Eight of us caught the bus to Pathankot, three hours away on the Pubjabi side of the state line. Besides myself there was Jeremy, Pascal, Ingrid, Mala (a jovial lady from Myanmar who is about to start a PhD on the position of women in Buddhism), Fabien, and then Patricia (another Lha volunteer from east Lancashire) and her Tibetan boyfriend with whom I never spoke and whose name escapes me. We said goodbye to Courtney, Konrad, Artur and Azul, who came to see us of, and we rattled away on the state bus (which cost about 180 rupees). My ipod ran out of batteries after one song but the view was enough as we wound our way from the Himalayas towards the flat plains of Punjab to the west. Pathankot was a frontier town that reminded me of other such places I have passed through, like Corumba in Brazil or Uyuni in Bolivia. There is a sense of there being no there there, but I always seem to like these places for the short time I visit them. It was unglamorous and dusty and grey, but seemed pretty friendly from the moment we disembarked and found a single autorikshaw to take all of us with our baggage across town to the bus station. I found myself sitting in the driver’s seat, while he leant across me to drive (this being possible since autorikshaws are controlled like motorbikes). We were a little early for the bus so we stopped in for a quick thali and Jeremy and I admired a fleet of ancient-looking estate-class rikshaws, which looked like they were straight off the set of a Mad Max film, then it was back onto a bus for the 4 hour stint to Amritsar.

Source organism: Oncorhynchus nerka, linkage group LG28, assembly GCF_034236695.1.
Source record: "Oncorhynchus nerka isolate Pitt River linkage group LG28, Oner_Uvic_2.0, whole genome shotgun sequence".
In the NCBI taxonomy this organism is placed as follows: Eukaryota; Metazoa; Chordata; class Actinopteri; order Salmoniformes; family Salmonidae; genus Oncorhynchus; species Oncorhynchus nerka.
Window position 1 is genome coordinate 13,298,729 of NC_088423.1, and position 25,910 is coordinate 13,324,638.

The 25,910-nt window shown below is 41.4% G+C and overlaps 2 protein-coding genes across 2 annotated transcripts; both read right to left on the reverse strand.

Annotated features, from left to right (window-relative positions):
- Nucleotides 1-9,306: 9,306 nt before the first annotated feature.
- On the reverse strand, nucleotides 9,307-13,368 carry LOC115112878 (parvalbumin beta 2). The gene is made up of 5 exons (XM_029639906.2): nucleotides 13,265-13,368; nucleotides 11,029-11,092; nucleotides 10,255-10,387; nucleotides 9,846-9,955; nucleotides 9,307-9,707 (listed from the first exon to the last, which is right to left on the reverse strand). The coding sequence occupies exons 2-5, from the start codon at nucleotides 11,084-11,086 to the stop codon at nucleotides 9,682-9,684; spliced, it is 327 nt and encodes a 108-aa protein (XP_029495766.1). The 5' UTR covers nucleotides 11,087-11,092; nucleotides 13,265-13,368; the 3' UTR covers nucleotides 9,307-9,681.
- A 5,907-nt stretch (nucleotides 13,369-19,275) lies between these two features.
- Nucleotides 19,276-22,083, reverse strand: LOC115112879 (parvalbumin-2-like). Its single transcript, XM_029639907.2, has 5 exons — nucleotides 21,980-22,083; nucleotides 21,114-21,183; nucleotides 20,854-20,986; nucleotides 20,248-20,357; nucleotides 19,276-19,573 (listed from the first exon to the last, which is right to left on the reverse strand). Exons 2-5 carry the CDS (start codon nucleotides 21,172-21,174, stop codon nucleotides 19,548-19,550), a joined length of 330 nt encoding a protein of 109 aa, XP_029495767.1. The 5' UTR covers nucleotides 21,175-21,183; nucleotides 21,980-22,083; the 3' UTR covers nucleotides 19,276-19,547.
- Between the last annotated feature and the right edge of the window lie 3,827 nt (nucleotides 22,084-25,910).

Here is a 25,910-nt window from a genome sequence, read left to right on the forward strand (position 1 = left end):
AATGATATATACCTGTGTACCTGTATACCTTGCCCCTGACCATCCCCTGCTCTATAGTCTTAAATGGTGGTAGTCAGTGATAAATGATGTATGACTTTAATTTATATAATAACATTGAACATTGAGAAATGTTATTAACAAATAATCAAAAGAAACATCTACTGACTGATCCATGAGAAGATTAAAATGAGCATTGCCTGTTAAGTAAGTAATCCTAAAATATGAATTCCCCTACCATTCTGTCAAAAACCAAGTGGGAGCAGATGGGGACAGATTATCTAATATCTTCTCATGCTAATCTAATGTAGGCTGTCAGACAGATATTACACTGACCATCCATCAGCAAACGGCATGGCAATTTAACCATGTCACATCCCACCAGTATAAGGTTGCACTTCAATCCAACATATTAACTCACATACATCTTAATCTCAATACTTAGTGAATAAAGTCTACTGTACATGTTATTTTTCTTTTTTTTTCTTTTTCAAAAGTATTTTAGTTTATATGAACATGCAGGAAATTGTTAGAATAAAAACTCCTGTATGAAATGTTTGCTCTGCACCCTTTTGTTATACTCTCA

We arrived in the old town after dark, and my first impression was of a place a lot like Delhi in appearance, but with much less hassle. This impression didn’t last long. Amritsar is the spiritual centre of the Sikh religion and the city centre had a distinct air of reverence about it, even away from the holy sites. The closest thing I can come up with as a comparison is the Easter Triduum (Maundy Thursday, Good Friday and Easter Sunday). When I was young this was always right in the middle of the holidays. We would go to mass and exposition of the Blessed Sacrament on Thursday evening, then mass again on Friday at 3pm, then the vigil at 8pm on Saturday. In between times I was on holiday and free to do as I pleased, but the whole period was permeated with an atmosphere of religiosity; like the volume dial on everyday life had been turned down just a little. That is definitely how Amritsar felt to me.
We stayed in the international section of the pilgrim’s accommodation across the road from the Golden Temple; a series of high ceilinged rooms with beds pushed together and lockers and blankets, and in keeping with the Sikh emphasis on charity and service the hostel was free (donations of course being welcome).